In the second part of a three-part series on the Learning Counsel, Betsy Hill and Roger Stark continue to explore the relationship between mental health issues and cognitive skills, especially the connection to the stress and anxiety that students and teachers are experiencing in the K-12 world.
We know that stress impairs learning, but what is still often underappreciated is the degree to which mental health and cognition are connected. As the research continues to surface, the connection between cognition and wellbeing is undeniable. And what’s more, this is a two-way street. Stress impairs learning, and difficulty with learning is known to cause stress and anxiety.
It turns out that every mental health ailment you can think of exacts a cognitive price – that is, people with depression and schizophrenia and PTSD and addictions and sleep disorders are typically saddled with reduced cognitive functioning. Even some medical treatments, like chemotherapy, are known to negatively impact cognitive functioning.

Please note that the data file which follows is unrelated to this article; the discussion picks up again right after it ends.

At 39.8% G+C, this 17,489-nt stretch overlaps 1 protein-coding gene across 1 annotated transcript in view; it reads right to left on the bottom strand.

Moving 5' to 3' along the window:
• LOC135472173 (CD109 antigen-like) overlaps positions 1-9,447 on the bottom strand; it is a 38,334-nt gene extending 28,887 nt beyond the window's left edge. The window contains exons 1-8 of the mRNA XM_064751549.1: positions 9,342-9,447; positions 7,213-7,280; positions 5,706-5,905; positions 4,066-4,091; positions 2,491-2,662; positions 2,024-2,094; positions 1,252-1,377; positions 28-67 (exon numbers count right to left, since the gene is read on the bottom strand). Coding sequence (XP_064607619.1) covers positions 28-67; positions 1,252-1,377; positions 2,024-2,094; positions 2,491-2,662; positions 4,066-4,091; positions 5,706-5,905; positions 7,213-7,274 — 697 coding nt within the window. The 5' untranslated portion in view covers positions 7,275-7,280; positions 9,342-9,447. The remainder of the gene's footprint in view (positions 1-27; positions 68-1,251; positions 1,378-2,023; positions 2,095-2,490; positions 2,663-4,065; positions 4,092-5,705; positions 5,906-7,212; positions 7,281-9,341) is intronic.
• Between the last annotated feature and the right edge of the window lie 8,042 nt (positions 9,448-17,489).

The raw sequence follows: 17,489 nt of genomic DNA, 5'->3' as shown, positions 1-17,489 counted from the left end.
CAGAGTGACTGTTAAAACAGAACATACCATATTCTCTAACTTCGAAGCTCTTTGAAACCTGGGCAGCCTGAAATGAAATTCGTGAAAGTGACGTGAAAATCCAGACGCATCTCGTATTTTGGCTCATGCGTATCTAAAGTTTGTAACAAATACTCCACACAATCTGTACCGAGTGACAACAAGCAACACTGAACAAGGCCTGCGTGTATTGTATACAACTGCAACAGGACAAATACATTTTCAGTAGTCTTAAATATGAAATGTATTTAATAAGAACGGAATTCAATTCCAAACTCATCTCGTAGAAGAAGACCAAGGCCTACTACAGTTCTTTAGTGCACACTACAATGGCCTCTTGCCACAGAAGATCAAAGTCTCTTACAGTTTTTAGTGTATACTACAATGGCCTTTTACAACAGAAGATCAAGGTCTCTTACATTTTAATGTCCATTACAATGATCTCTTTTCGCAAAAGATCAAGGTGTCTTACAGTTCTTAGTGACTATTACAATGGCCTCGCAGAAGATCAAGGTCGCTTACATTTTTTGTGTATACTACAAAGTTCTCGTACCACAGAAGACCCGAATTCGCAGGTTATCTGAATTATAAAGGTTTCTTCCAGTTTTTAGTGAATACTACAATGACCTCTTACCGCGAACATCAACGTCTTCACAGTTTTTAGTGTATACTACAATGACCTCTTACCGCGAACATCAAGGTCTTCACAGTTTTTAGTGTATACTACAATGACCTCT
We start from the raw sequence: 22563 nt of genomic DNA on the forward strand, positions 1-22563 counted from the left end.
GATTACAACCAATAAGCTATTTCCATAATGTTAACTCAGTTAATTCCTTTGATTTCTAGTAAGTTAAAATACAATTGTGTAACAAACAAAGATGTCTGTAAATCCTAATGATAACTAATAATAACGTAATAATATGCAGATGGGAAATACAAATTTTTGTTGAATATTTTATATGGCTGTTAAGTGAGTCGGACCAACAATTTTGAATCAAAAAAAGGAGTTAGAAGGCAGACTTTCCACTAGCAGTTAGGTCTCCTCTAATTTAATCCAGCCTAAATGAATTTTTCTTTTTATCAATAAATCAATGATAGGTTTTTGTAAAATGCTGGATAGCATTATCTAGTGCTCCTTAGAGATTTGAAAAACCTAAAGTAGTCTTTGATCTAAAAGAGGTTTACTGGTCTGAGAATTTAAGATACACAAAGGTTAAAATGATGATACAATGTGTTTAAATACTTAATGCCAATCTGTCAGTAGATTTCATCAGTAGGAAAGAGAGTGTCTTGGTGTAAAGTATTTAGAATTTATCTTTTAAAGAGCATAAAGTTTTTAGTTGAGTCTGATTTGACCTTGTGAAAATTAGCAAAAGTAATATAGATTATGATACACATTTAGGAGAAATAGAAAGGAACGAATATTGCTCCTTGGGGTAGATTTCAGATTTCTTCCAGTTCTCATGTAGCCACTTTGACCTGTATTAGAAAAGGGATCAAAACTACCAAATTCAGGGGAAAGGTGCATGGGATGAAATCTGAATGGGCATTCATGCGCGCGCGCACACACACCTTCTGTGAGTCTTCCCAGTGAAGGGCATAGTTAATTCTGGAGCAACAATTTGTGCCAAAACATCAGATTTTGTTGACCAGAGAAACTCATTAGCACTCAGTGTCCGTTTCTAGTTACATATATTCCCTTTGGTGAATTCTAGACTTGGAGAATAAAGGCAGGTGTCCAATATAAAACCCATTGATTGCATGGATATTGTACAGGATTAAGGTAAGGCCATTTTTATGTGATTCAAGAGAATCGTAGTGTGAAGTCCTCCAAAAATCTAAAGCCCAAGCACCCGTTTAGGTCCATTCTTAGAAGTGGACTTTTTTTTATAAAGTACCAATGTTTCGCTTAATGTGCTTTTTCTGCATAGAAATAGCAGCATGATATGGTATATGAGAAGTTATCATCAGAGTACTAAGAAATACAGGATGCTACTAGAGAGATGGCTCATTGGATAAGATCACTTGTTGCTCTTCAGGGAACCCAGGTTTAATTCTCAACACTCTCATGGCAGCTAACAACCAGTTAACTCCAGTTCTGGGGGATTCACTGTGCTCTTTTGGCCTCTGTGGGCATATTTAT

The other thing to understand is that cognitive effects can persist even when the mental health issue is addressed or treated, so it’s not simply a matter of waiting to get over the stress and then returning to learning as normal.
When students are depressed, every assignment they’re asked to do can seem overwhelming, and with reduced mental cognition, it is even worse.
Yet, the understanding of the connection between wellbeing and cognitive skills is encouraging.
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